Subjectively, two decades have steeped SimCopter's depiction of city and citizenry into a heady mix. Your helicopter's radio offers an eclectic, low-fi goulash of tunes. Commercials bookend the music with consumerist cynicism, deadpan puns and absurdities. Outside your helicopter, the hapless population communicates with "Simlish", a piping, keening pidgin language. Simlish would make a famous repeat appearance in The Sims, but it's more appropriate here in the alien world of SimCopter.
Fog shrouds the cities in slate grey by day and black at night. UFOs buzz high above the cityscape. The unflappable helicopter pilot flutters his legs and preens and coos as he hoists both people and dogs into the passenger bay. At the police station helipad, officers stagger and wave like so many badge-wearing zombies. If your rotors dice them to pieces during the landing attempt? Don't sweat it, just run the medevac missions for bonus Simoleons.
It's partly this eccentricity that has kept SimCopter alive in the collective gaming memory. Fan remakes for SimCopter get proposed frequently, and a spiritual successor mod for Cities: Skylines was underway at one point. While it's natural to want to relive an enjoyable experience, does SimCopter need an update? How much of its unique tone would survive the clean image of a modern renderer and the loss of all that weirdness? If SimCopter works only as a total package, rehashing the particulars of helicopters, missions, and cities would miss the point.
Additional desire for a remake comes from SimCopter's incompatibility with modern PCs. Unfortunately, there isn't any other way to play the game. SimCopter became a permanent PC exclusive in 1999 when Maxis cancelled a port for Nintendo's 64DD. The only remaining artifacts are magazine scans and bit of trade show footage - thoughSimCity 64's helicopter minigame may use some of the cancelled 64DD SimCopter code.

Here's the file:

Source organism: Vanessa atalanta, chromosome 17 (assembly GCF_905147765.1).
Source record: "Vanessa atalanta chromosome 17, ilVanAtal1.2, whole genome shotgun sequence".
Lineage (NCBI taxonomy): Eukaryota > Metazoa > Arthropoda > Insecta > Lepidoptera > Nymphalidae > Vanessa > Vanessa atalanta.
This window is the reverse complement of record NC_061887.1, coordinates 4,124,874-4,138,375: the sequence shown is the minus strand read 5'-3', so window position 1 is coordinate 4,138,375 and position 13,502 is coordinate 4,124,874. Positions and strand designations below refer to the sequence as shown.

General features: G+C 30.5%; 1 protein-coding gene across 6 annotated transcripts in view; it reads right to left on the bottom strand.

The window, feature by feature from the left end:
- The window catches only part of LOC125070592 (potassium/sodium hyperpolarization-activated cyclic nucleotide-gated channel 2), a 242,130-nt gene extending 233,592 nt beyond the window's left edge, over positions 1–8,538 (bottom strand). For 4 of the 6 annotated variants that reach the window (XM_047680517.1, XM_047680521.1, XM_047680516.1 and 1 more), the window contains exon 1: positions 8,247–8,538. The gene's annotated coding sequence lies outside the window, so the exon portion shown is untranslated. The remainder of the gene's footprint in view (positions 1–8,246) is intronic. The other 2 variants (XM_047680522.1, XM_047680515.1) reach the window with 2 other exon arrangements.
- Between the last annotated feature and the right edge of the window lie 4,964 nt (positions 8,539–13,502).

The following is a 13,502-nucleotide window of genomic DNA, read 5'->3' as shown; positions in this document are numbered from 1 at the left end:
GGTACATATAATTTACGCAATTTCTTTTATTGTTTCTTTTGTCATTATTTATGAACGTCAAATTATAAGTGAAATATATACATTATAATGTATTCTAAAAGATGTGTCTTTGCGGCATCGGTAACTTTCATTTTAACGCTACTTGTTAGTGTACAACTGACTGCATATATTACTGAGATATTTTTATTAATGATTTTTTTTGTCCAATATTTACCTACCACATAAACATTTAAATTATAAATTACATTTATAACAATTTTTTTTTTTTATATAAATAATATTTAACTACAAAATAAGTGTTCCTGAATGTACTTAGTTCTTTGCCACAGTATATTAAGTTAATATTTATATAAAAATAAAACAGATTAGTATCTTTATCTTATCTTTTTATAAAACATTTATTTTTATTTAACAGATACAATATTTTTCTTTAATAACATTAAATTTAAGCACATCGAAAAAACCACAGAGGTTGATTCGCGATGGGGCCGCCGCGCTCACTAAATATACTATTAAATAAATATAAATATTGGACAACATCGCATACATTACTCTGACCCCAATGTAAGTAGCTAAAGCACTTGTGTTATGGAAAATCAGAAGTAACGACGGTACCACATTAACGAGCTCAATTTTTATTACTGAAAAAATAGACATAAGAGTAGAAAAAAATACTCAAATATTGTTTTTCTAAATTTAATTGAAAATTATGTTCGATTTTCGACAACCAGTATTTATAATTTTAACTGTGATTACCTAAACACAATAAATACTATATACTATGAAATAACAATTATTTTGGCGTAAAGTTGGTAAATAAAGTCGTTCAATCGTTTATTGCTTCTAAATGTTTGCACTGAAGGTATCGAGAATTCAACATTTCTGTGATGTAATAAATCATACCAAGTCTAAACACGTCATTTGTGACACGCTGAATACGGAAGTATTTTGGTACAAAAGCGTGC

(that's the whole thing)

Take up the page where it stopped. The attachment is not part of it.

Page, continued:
The same year SimCity 64 released in Japan, Electronic Arts began re-releasing the Maxis back catalog at a budget price via the SimMania bundle series. SimCopter made it into the first and third installments, but without any additional patches.
Another omission from both SimMania bundles is SimCity 2000, which is especially odd considering how well it and SimCopter work together. Luckily the SimCopter disk already includes theSimCity Urban Renewal Kit, or SCURK. SCURK is essentially the SimCity 2000 toolkit liberated from the restraints of time, money, disasters, geography and population. SimCopter can import these SCURK ghost towns and crank out the appropriate traffic, citizenry, and missions, though the burden is on the player to distribute hospitals and fire and police stations. Still, for novelty maps - recreating Waterworld, for instance, or a city built around a spiral road - SCURK is probably more efficient for laymen than the full SimCity 2000 engine.